A first violation of the Utah Indoor Clean Air Act is a civil penalty of not more than $100. A second and subsequent violation is a civil penalty of $100 to $500. The state Department of Health and local health departments are responsible for enforcement.

UTAH CODE ANN. §§ 26-38-1 et seq. (2012).

Tobacco Taxes

Tax on Cigarettes

Tax rate per pack of 20: $1.70
Date last changed: July 1, 2010 -- from 69.5 cents to $1.70
Year first enacted: 1923
UTAH CODE ANN. § 59-14-204 (2010).

Cigarettes produced by cigarette rolling machines as defined controlled, leased, owned, possessed, or otherwise made available for use by a cigarette rolling machine operator as defined are taxed at the same rate as regular cigarettes, but the tax is imposed on the date the cigarette is produced from the machine.
UTAH CODE ANN. § 59-14-102 & 59-14-302 (2013).

In addition to the cigarette tax, there is imposed an equity assessment of 35 cents per pack of 20 cigarettes on tobacco product manufacturers not participating in the Master Settlement Agreement. The purposes of this equity assessment are: to recover health care costs to the state imposed by nonparticipating manufacturers; to prevent nonparticipating manufacturers from undermining the state's policy of reducing underage smoking by offering cigarettes for sale substantially below the prices of cigarettes of other manufacturers; to protect funding, which is reduced as a result of the growth of nonparticipating manufacturer cigarette sales, for programs funded in whole or in part by payments to the state under the Master Settlement Agreement; to recoup settlement-payment revenue lost to the state as a result of nonparticipating manufacturer cigarette sales; and to fund enforcement and administration of Master Settlement Agreement provisions.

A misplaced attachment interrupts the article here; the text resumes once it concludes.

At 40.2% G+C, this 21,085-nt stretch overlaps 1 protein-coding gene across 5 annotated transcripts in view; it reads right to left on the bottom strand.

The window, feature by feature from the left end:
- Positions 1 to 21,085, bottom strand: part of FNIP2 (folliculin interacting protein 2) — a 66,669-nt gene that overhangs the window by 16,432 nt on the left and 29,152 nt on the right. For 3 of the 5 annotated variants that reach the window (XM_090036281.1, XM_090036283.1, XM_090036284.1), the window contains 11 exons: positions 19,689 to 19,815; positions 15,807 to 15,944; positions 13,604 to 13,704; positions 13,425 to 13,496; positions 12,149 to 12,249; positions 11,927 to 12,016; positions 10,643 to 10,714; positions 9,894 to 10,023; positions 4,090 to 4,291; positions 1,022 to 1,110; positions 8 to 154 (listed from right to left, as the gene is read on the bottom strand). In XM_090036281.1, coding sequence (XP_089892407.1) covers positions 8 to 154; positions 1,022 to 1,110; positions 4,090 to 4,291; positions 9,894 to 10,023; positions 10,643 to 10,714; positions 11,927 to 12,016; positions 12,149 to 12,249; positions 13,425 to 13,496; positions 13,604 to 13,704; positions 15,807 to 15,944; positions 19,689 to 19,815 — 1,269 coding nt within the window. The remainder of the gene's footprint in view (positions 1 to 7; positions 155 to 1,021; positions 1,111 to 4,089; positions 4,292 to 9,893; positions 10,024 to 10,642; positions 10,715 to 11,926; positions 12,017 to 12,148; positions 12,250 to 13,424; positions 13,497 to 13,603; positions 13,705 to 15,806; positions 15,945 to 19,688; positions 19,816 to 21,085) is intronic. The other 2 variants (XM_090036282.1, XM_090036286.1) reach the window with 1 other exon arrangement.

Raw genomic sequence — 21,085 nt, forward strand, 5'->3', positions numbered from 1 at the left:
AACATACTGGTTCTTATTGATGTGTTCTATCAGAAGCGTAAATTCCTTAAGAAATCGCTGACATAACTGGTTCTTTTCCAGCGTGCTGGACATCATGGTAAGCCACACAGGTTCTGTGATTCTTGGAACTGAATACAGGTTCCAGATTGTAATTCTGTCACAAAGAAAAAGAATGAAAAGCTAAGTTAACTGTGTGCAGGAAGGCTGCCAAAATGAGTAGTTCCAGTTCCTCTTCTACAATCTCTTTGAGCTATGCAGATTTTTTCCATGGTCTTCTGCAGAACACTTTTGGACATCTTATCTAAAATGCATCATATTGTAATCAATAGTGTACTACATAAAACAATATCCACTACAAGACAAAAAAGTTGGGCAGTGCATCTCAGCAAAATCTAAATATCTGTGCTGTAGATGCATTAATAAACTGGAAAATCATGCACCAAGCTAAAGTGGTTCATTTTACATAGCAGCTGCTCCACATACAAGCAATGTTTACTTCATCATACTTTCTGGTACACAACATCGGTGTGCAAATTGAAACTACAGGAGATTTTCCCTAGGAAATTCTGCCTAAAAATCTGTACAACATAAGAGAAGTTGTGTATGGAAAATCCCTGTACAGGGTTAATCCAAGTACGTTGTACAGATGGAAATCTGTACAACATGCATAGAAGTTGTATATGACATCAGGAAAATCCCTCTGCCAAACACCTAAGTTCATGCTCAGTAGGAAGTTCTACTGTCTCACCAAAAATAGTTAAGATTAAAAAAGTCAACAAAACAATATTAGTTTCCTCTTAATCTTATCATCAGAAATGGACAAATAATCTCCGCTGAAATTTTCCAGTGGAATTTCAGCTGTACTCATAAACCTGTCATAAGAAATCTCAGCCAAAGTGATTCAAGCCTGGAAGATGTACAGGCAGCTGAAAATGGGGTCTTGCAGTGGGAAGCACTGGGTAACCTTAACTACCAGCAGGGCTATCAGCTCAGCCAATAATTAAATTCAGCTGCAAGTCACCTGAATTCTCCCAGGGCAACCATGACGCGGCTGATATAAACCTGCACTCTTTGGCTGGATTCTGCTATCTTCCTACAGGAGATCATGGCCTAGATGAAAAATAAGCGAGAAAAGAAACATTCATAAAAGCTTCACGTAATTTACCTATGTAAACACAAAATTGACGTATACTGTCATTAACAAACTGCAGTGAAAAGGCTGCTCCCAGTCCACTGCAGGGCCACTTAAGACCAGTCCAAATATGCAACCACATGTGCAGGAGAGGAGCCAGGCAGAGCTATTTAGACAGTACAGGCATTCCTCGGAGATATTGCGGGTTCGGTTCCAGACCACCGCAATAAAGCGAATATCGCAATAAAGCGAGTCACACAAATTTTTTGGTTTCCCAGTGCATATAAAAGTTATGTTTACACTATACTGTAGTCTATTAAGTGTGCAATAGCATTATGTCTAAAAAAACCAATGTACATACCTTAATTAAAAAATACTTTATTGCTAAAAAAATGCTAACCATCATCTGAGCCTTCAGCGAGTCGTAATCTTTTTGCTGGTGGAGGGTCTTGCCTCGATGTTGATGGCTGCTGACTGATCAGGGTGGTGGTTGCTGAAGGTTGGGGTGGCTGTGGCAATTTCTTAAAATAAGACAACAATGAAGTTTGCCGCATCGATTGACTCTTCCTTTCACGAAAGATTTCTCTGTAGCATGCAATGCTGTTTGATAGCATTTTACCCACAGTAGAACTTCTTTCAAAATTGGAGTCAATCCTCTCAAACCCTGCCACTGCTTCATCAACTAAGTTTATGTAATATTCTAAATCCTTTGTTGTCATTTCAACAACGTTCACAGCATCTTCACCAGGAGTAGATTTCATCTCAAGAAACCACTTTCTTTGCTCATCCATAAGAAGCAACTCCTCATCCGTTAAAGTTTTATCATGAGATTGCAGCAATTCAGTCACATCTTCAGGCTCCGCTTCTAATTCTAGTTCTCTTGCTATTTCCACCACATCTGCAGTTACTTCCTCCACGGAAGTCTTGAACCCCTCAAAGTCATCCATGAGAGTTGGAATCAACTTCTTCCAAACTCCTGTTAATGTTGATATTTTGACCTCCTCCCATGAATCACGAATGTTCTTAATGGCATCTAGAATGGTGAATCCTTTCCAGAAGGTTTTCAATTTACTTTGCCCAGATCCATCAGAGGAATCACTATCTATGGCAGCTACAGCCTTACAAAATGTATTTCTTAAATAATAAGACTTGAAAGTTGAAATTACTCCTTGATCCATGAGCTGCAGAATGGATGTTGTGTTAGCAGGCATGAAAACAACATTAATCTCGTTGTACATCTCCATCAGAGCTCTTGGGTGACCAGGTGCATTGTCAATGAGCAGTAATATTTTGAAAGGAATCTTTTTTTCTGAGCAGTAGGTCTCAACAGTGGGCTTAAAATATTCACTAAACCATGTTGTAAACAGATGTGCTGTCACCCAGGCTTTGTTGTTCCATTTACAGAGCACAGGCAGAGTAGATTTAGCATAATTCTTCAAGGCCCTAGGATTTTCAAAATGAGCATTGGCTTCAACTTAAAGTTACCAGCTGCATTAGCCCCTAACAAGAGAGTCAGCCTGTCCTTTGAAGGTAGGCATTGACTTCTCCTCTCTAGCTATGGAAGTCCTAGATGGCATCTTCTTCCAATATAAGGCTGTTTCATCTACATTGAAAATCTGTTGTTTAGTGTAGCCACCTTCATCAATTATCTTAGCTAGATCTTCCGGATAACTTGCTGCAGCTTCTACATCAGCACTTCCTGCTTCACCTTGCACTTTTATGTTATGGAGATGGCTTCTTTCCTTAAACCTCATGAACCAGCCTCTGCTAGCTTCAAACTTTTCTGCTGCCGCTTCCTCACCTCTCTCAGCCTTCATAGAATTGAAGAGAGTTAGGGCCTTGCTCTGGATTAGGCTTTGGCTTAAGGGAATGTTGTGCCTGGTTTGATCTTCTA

UTAH CODE ANN. § 59-14-214 (2011).

Use of Cigarette Tax Revenue - Summary

Specified portions of cigarette tax revenue from cigarette tax increases are set aside in a Cigarette Tax Restricted Account in the state general fund, and allocated to several specific programs/purposes, including tobacco prevention and cessation programs.

UTAH CODE ANN. § 59-14-204(5) (2010).

Use of Cigarette Tax Revenue - Detailed Information

There is created within the General Fund a restricted account known as the 'Cigarette Tax Restricted Account.' The account consists of the first $7,950,000 collected from the cigarette tax and any other money appropriated by the legislature to the fund. For FY2011 and each fiscal year thereafter, money in the fund shall be distributed to the following purposes annually subject to appropriation by the legislature: 1) $250,000 to the Department of Health for a tobacco prevention and control media campaign targeted towards children; 2) $2.9 million to the Department of Health for tobacco prevention, reduction, cessation, and control programs; 3) $2 million to the University of Utah Health Sciences Center for the Huntsman Cancer Institute for cancer research; and 4) $2.8 million to the University of Utah Health Sciences Center for medical education at the University of Utah School of Medicine. Any remaining revenue is subject to appropriation, and the legislature shall give particular consideration to using the money for enhancing Medicaid provider reimbursement rates and medical coverage for the uninsured.

UTAH CODE ANN. § 59-14-204(5) (2012).

Taxes on Other Tobacco Products

Little cigars: 8.5 cents per cigar;
Moist snuff: $1.83/ounce or a proportionate rate on a fractional part of an ounce;
All other tobacco products: 0.86 multiplied by the manufacturer's selling price.